NSW Environment Minister Robyn Parker last week released extraordinary pictures of a brief moment in the life of one of the country’s rarer and more secretive ground dwelling marsupials, the long-nosed potoroo.
Ms Parker released the footage ahead of Threatened Species Day on Friday. “Over 300 still images caught on a remotely located, movement-sensitive camera on the Far South Coast have been stitched together to create a one minute video clip showing a rare, female long-nosed potoroo tending her pouch joey,” Ms Parker said. “This is a threatened species in NSW. It’s rare and very secretive.
“So seeing this mother with a pouch joey leaving and entering the pouch and being groomed is quite exceptional and very touching.
“As far as we are aware this is the very first footage of a long-nosed potoroo in the wild providing such information.”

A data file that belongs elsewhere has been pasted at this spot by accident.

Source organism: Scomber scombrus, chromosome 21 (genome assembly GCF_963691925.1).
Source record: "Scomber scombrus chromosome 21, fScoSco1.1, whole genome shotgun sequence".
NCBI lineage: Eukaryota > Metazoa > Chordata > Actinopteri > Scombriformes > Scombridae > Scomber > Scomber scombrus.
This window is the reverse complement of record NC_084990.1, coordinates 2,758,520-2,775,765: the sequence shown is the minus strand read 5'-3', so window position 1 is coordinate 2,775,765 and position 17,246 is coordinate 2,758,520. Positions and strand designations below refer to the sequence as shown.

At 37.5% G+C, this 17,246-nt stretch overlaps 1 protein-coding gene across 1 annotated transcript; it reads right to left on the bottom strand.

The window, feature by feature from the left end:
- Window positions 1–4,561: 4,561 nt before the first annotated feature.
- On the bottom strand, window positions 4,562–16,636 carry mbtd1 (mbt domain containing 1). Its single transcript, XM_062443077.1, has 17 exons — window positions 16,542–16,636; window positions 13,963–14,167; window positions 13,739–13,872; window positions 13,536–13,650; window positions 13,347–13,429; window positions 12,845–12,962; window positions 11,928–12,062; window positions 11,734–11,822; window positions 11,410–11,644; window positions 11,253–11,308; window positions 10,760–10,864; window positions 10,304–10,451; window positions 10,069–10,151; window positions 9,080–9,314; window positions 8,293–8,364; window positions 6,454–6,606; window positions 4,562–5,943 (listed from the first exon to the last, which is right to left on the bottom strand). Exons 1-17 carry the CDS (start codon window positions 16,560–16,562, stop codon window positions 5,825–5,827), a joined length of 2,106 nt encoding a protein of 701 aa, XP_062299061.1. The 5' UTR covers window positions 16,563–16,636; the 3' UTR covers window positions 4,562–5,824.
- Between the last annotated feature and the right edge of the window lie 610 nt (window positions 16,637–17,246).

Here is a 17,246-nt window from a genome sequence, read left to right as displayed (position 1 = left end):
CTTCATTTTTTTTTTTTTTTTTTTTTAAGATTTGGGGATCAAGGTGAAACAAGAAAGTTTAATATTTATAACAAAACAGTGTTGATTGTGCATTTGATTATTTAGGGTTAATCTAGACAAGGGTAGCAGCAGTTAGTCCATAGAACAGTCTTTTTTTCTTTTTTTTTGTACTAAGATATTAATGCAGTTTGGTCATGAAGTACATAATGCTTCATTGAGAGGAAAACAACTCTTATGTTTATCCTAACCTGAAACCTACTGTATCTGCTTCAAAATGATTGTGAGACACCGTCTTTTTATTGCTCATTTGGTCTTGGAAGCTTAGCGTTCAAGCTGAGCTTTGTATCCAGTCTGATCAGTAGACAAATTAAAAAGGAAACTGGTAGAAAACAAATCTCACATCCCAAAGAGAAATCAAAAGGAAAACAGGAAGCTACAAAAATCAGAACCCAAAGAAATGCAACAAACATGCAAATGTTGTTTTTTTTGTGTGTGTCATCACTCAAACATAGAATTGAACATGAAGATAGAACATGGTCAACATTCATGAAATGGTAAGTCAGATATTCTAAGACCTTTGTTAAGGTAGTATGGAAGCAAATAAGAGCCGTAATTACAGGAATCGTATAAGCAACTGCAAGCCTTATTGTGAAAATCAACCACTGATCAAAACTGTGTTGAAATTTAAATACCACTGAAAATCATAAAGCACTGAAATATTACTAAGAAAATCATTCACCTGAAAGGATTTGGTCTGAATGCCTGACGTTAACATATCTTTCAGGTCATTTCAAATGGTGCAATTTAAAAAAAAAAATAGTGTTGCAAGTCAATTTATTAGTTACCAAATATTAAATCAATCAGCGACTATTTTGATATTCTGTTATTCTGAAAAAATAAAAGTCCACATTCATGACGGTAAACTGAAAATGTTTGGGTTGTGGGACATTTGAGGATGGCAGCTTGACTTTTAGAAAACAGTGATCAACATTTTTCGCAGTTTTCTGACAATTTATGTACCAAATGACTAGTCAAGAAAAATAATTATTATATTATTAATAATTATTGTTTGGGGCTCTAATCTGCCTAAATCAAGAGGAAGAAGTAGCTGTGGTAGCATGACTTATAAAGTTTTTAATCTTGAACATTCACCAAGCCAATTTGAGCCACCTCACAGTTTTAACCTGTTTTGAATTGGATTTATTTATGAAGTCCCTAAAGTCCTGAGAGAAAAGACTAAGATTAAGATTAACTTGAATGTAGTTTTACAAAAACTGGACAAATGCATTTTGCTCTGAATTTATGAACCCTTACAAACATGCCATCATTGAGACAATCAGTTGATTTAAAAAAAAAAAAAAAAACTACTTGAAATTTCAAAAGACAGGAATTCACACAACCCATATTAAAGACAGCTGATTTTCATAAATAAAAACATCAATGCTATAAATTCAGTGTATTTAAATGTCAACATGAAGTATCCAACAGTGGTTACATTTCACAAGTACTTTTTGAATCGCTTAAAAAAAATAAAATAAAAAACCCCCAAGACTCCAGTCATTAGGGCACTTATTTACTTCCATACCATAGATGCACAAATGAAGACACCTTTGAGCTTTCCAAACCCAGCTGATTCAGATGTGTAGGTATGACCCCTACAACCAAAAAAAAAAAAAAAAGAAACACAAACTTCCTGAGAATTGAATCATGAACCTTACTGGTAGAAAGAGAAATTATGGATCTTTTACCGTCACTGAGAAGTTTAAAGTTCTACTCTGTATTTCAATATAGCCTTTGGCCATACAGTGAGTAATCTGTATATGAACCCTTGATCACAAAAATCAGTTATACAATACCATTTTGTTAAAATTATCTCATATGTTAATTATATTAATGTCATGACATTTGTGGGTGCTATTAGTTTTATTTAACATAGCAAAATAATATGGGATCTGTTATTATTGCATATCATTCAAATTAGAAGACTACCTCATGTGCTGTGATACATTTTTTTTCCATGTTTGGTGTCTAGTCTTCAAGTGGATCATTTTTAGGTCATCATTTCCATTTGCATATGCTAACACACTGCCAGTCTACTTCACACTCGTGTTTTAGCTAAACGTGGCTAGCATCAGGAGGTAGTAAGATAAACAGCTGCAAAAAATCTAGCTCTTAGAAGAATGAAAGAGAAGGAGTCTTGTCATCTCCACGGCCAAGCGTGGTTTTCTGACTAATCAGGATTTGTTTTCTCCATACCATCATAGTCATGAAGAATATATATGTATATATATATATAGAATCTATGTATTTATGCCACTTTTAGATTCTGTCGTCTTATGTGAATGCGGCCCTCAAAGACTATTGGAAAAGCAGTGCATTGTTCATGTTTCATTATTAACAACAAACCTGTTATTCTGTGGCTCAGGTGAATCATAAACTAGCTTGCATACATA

These hare-sized marsupials are listed as vulnerable in NSW.
In addition to the research by conducted in in Ben Boyd National Park south of Eden by Dr Andrew Claridge and National Parks, there is additional monitoring going on between Narooma and Cobargo.
The Southern Rivers Catchment Management Authority last week installed two cameras at a property at Sam’s Creek following a potential then a confirmed sighting of a quoll.
Landowner Rhonda Ayliffe and her family were hopeful the motion sensitive camera would capture not only a quoll but other rare species.
Other camera monitoring for potoroos has also happened in the past in the Bermagui area and specifically at The Crossing education centre.
Ms Parker meanwhile said the new footage from south of Eden was a highlight on a new look threatened species website www.environment.nsw.gov.au/threatenedspecies/ that contains detailed information and photographs of more than 1,000 threatened plants, animals, populations and ecological communities found in NSW, including recordings of animal calls.
NPWS staff are heading back into Nadgee wilderness area this month for more survey works.